I have been struggling with anger for some time now. I get frustrated easily and sometimes overreact to small-ish things. I thought part of it was post-concussion syndrome, and perhaps that is still a factor. I also have anxiety and sometimes my anxiety comes out as anger. I have been trying to figure this out, not for myself, but because I don’t want to set that example for my daughters. I am trying to teach them to manage their emotions, but in truth I’m still learning to manage my own.
One of my favourite scenes in the summer is the hay fields, with their bails (round or square, it doesn’t matter) all spread out in neat rows. It’s picturesque and beautiful and reminds me of my country upbringing. I have had seasonal allergies, or “hay fever”, since I was young and have taken some form of medication nearly every year from about May to October. The exception to that was when I was vegan–I didn’t seem to suffer from pollen enough during that time to warrant medication, which is interesting. Growing up, I had many friends with farms. I used to help with haying and would sneeze, itch, and get hives, but it didn’t really stop me from doing much. It was manageable.
I am pleased to announce a second fiction title for Twin Horseshoes, A Brush With Reality by Roger Sheehy! Roger is a self-proclaimed Renaissance man and I can attest to this claim. He brews his own beer, does woodworking, writes, travels, cooks, barbeques, and is in the process of learning Portuguese. Roger has a vivid imagination and a great sense of humour.
It is difficult to describe this book without giving too much away. I was intrigued by the idea from the first time Roger and I spoke. We’ve spent a significant amount of time with beta reviewers and fine tuning the story. There’s even some material that has been excluded from the book, but may appear in a spin off! What I will say is that this book has full and interesting characters, an detailed plot, and includes evidence of Roger’s wide body of knowledge from his life experience. All of this combined creates a page turner with a unique flavour. This book is perfect for anyone who enjoys a little bit of mystery and a great deal of creativity. Congratulations, Roger!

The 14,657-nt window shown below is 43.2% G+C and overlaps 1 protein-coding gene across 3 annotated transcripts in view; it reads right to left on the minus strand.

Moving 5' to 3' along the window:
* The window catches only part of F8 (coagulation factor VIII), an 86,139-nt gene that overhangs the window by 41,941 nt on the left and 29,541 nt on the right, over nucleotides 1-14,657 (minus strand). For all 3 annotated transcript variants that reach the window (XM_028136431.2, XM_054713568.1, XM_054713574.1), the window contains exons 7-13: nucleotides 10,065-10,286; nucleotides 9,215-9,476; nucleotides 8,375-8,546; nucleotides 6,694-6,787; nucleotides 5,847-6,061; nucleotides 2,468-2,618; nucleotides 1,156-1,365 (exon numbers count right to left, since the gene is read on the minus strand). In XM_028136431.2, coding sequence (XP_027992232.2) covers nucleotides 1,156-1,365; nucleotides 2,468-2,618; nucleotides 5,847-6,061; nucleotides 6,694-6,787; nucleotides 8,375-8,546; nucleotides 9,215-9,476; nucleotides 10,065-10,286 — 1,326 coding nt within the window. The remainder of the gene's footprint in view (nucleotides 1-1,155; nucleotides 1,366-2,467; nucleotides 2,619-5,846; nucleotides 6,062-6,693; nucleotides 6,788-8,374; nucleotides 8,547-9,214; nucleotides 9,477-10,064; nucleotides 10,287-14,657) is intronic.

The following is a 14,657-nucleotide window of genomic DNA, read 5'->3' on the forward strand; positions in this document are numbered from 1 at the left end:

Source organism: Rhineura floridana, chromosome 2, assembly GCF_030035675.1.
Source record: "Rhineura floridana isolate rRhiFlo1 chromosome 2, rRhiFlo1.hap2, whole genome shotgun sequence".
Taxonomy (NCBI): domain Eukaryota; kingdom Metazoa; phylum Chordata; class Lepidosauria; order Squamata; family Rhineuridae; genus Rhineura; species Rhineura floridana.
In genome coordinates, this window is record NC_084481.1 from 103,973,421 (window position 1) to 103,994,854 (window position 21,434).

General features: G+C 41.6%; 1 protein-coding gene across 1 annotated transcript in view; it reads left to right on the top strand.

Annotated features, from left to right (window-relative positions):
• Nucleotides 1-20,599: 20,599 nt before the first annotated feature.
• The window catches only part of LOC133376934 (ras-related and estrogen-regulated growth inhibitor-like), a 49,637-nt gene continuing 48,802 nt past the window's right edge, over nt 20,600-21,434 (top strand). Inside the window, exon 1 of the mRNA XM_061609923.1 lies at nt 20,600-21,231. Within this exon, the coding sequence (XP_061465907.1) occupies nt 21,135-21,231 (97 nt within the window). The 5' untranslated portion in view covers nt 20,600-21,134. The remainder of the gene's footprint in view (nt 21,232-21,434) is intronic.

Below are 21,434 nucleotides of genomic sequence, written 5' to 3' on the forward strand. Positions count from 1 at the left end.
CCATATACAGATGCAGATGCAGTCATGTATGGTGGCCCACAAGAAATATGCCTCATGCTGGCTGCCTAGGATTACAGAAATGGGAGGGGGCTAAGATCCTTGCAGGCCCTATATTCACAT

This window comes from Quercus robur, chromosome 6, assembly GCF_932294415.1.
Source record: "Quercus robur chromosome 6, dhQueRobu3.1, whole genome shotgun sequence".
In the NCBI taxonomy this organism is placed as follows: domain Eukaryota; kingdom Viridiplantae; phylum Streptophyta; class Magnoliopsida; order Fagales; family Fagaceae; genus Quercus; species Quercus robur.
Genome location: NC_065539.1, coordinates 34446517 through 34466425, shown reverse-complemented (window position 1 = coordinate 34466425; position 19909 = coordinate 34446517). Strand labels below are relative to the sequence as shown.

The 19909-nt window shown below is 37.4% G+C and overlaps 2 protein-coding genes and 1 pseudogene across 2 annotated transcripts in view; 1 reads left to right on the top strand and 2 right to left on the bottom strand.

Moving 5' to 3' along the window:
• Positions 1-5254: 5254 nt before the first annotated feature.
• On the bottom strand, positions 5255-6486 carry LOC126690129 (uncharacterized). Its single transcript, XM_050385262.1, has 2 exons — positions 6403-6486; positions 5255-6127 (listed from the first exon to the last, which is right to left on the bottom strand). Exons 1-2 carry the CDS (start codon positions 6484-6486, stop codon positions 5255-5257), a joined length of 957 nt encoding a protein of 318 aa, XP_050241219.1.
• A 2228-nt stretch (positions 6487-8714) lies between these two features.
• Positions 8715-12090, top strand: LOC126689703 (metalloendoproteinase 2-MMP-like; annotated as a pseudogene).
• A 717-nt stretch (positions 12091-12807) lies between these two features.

About the Book
An ancient curse or a family legacy? A scourge or a gift? What is that old saying…be careful what you wish for?
Things are rarely what they seem. Sean didn’t care. He just wanted a simple life, a normal life. He wanted his family back. Somewhere off the coast of Somalia, he made his decision. It was time to stop running, go home, and set things right. And when survival is on the line, a curse becomes a gift. But some things do not like to be ignored and a price must be paid.
There is a fine line between self-defense and excessive force, between justice and revenge. When you realize the power you have, do you choose to use it…or not?
Praise for A Brush With Reality
“Sean is running away from a secret. Roger Sheehy masterfully develops Sean, a relatable and interesting character, over this page-turner of a book. At the beginning, the author seems to be telling a simple but engaging story. We follow Sean’s adventures around the world, through New England and the Southeast, to the beaches of Mexico, and the Red Sea off the Somali coast. Along the way, Sean meets interesting and caring characters and develops lasting friendships and memories during his journey.